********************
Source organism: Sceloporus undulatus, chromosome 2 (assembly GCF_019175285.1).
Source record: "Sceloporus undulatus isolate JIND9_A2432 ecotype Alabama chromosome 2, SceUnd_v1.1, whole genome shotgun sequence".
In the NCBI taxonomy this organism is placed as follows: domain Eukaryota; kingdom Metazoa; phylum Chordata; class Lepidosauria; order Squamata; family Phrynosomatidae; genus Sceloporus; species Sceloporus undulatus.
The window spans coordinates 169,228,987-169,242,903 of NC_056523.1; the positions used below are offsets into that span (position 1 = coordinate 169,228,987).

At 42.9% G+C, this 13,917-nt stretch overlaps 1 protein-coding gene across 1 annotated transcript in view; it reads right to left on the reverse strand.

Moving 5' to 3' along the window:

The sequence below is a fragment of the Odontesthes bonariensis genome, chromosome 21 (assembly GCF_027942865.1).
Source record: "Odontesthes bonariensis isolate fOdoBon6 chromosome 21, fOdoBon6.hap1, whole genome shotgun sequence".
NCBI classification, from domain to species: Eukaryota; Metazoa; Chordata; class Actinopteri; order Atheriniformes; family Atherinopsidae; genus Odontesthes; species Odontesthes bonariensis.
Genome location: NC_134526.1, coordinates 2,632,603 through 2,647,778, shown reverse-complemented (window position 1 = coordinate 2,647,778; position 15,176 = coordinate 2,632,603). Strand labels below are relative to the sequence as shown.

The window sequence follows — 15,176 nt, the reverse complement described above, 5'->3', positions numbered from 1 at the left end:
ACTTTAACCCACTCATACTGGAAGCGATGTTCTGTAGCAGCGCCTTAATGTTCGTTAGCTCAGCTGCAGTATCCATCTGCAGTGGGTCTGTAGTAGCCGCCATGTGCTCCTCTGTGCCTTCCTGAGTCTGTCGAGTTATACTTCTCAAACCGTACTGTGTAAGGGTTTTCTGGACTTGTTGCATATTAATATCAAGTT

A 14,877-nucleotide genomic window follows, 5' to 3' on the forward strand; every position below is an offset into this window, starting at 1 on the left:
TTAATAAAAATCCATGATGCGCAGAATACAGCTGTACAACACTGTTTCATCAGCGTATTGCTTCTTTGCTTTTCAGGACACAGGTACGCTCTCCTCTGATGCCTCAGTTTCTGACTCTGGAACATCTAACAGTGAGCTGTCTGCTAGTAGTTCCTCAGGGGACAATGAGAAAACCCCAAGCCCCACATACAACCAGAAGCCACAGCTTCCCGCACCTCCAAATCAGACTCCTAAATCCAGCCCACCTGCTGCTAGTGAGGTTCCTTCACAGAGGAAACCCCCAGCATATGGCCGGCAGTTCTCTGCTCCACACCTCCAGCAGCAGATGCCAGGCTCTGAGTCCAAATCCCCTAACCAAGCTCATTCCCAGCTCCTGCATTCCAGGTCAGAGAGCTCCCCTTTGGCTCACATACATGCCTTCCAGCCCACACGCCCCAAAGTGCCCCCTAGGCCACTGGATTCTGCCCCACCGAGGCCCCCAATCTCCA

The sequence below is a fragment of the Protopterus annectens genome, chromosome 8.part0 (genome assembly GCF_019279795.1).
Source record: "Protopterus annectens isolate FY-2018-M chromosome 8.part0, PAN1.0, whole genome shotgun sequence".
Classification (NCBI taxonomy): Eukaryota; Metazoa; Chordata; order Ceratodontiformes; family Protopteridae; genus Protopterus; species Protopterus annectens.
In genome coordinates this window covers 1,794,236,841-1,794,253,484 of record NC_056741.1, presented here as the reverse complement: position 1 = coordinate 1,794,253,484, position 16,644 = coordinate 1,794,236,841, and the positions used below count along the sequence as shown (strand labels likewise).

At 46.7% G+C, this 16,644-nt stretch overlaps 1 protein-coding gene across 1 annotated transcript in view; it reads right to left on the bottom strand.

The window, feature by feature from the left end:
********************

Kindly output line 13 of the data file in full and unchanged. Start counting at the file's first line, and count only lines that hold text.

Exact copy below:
A 14,877-nucleotide genomic window follows, 5' to 3' on the forward strand; every position below is an offset into this window, starting at 1 on the left: